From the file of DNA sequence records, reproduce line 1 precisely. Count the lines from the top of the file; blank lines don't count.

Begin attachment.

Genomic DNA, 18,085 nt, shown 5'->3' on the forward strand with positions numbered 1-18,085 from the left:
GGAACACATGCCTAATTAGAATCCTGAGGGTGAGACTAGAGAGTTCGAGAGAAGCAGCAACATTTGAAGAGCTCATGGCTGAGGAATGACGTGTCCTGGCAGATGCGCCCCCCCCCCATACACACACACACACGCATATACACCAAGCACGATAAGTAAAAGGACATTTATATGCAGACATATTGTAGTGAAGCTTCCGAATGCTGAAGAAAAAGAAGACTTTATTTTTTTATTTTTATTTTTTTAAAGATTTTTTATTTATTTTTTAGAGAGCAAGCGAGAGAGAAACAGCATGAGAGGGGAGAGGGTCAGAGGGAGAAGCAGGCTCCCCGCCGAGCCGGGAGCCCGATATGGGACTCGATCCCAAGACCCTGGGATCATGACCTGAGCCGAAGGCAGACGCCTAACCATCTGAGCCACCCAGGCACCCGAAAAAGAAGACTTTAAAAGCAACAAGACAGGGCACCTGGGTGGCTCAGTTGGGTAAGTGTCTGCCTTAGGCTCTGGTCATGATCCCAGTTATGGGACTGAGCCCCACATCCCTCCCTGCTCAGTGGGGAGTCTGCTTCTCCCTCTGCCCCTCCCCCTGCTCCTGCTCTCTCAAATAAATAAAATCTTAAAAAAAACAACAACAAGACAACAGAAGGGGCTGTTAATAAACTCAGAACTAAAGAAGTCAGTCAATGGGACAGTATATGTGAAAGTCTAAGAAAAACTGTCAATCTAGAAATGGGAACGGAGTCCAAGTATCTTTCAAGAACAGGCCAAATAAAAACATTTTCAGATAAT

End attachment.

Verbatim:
Genomic DNA, 18,085 nt, shown 5'->3' on the forward strand with positions numbered 1-18,085 from the left: